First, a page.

In Steele v. Hash (1963) 212 Cal.App.2d 1, 3 [ 27 Cal.Rptr. 853], one of the defendants, who was a joint tortfeasor, settled with the plaintiff; the other defendant did not so settle. The plaintiff contended that it was prejudicial error to tell the jury that plaintiff had given a release to one tortfeasor in consideration of a specific sum of money.Summary of this case from Hanley v. Lund
Docket No. 20386.
January 17, 1963.
Assigned by Chairman of Judicial Council.
Action for wrongful death arising out of a collision of automobiles. Judgment for defendant affirmed.
Hill Dalton and Charles V. Moore for Plaintiff and Appellant.
Bronson, Bronson McKinnon for Defendant and Respondent.
This is an appeal by Clyde Steele, as administrator of the estate of James D. Steele, from a judgment in favor of the defendant, Robert Hash, in a wrongful death action.
The accident resulting in Steele's death occurred on December 5, 1958, while he was riding as a passenger in the automobile of one Ralph Adams. On the morning of the accident, Adams and Steele were proceeding across Highway 299, a four-lane freeway, at its intersection with Arlington Road. The Adams car had crossed the two northbound lanes and was proceeding on through the two southbound lanes when it was struck by a southbound car driven by defendant Robert Hash. Adams never saw the Hash car prior to the collision.
Steele died as a result of his injuries, on the day following the accident. His father was subsequently appointed administrator of his estate, and commenced the instant action. Although Adams and Hash were both named as defendants in the complaint, Adams paid the plaintiff $2,500 prior to trial and the plaintiff thereafter dismissed the action, with prejudice, as to defendant Adams. The cause then proceeded to trial against defendant Hash only, which resulted in a verdict and judgment in his favor.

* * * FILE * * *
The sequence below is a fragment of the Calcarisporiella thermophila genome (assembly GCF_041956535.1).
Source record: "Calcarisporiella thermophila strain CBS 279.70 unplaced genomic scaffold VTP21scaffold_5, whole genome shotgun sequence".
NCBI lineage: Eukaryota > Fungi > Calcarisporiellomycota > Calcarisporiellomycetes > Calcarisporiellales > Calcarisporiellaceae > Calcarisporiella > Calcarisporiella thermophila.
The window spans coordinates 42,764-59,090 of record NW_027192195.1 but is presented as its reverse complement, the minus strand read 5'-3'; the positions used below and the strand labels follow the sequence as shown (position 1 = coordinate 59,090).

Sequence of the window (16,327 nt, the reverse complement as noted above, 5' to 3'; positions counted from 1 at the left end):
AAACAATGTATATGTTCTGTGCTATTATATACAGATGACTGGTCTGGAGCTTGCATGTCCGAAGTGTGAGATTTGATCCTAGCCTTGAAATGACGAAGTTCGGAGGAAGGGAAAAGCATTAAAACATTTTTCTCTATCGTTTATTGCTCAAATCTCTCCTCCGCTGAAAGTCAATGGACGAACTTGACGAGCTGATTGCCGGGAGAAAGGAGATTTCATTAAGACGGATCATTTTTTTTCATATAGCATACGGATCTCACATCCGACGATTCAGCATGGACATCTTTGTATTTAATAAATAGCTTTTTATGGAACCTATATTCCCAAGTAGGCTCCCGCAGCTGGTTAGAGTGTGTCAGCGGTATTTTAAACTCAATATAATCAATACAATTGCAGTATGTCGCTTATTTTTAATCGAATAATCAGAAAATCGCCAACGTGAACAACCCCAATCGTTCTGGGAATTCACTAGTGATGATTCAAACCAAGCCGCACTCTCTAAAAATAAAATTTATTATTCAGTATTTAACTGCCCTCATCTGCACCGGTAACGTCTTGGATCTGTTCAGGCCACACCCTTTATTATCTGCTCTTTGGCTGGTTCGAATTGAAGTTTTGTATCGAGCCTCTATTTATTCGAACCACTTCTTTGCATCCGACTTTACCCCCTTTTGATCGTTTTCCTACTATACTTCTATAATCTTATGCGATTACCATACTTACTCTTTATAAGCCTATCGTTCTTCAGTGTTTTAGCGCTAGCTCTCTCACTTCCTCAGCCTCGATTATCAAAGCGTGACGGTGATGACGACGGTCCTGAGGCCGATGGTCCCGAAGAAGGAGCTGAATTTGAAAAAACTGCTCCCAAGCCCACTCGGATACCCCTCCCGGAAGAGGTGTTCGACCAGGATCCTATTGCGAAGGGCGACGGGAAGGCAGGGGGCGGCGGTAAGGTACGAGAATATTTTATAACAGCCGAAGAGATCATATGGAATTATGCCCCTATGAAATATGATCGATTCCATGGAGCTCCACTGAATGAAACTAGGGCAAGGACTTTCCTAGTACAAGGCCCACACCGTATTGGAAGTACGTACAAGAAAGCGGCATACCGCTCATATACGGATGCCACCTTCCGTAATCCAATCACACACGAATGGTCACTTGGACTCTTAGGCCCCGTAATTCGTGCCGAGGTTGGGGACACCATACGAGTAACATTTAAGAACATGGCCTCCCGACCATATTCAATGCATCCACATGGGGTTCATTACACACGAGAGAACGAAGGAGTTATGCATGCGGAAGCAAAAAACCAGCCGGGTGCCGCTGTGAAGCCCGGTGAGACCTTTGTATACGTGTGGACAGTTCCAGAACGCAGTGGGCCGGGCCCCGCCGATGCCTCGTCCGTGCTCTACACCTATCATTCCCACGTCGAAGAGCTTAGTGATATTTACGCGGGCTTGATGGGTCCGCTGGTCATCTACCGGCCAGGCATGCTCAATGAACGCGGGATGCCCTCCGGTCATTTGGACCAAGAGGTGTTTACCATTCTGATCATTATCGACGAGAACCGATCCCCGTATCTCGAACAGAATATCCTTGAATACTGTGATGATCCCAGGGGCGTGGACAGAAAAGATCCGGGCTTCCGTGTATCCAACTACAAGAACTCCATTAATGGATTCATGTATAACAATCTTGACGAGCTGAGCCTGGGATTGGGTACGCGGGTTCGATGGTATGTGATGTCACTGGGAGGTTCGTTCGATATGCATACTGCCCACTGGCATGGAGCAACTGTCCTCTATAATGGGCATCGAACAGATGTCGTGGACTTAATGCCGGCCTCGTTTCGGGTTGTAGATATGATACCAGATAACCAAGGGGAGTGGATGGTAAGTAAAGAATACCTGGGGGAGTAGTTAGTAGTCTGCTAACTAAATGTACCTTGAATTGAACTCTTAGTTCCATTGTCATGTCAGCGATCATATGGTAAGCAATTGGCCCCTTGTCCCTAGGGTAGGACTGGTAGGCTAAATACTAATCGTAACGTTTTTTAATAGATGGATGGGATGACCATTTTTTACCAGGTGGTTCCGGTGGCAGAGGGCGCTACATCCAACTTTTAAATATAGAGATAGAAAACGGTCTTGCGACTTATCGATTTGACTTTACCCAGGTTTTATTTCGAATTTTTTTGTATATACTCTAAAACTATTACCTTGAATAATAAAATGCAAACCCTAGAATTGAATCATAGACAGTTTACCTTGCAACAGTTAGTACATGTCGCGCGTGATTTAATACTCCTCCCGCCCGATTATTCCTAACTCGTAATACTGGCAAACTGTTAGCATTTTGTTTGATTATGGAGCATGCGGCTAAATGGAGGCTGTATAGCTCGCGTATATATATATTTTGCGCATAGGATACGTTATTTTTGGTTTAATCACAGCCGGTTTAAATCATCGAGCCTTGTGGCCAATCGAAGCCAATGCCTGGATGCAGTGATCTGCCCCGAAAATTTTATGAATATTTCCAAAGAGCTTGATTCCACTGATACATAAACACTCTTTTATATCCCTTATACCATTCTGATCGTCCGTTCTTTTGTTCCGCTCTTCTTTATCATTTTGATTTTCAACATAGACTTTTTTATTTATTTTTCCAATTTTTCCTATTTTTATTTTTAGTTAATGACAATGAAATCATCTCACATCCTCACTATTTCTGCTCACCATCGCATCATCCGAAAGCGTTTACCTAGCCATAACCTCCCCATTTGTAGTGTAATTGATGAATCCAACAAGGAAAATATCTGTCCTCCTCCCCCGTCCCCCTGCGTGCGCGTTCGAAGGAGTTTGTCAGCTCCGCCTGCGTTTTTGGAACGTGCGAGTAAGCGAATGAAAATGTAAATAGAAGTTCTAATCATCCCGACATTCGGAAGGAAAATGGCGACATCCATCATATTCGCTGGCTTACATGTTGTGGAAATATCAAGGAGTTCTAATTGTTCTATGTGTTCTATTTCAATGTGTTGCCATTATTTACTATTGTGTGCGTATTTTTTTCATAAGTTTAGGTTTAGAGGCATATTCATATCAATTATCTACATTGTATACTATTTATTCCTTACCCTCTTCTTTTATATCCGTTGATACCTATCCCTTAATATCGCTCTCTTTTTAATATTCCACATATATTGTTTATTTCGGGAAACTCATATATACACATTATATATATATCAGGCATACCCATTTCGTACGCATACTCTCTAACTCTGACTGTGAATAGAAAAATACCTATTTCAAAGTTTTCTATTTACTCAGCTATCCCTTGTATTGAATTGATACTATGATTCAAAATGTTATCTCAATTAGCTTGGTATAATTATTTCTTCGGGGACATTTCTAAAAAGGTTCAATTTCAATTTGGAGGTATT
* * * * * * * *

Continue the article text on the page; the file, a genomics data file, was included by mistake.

Appellant raises no question as to the sufficiency of the evidence to support the judgment. His sole argument for reversal is that the court erred in admitting evidence, over the objection of appellant, of the amount which Adams had paid appellant prior to the trial, and particularly in instructing the jury with respect thereto, as follows: "You are further instructed that a co-defendant has paid the plaintiff two thousand dollars in settlement. This amount should be deducted by you from the verdict, if you should find for the plaintiff."  Appellant concedes that under California law any amount paid by one joint tortfeasor in return for a release, dismissal with or without prejudice, or covenant not to sue or enforce judgment, operates to reduce pro tanto the amount of damages which the plaintiff may recover against the other joint tortfeasors (Code Civ. Proc., § 877).  It is appellant's position, however, that evidence that a plaintiff has given a release to one tortfeasor in consideration of a specific sum of money ought not to be given the jury. Appellant urges that the jury cannot help but view such evidence as "a possible evaluation" of the plaintiff's cause of action, and may well conclude that the plaintiff, having already received what he must have considered adequate compensation, is entitled to no further damages from the other tortfeasors. Appellant claims that the proper procedure is for the court to withhold evidence of prior payments from the jury, allow them to arrive at a verdict, and thereafter reduce that verdict by the amount of the payments previously made to the plaintiff. Appellant contends that the court's failure to utilize this procedure in the present case resulted in an ambiguous verdict because it is impossible to ascertain whether the verdict for respondent was based upon a finding that respondent was not liable or a finding that appellant had suffered no damages in excess of the sum already paid him by Adams.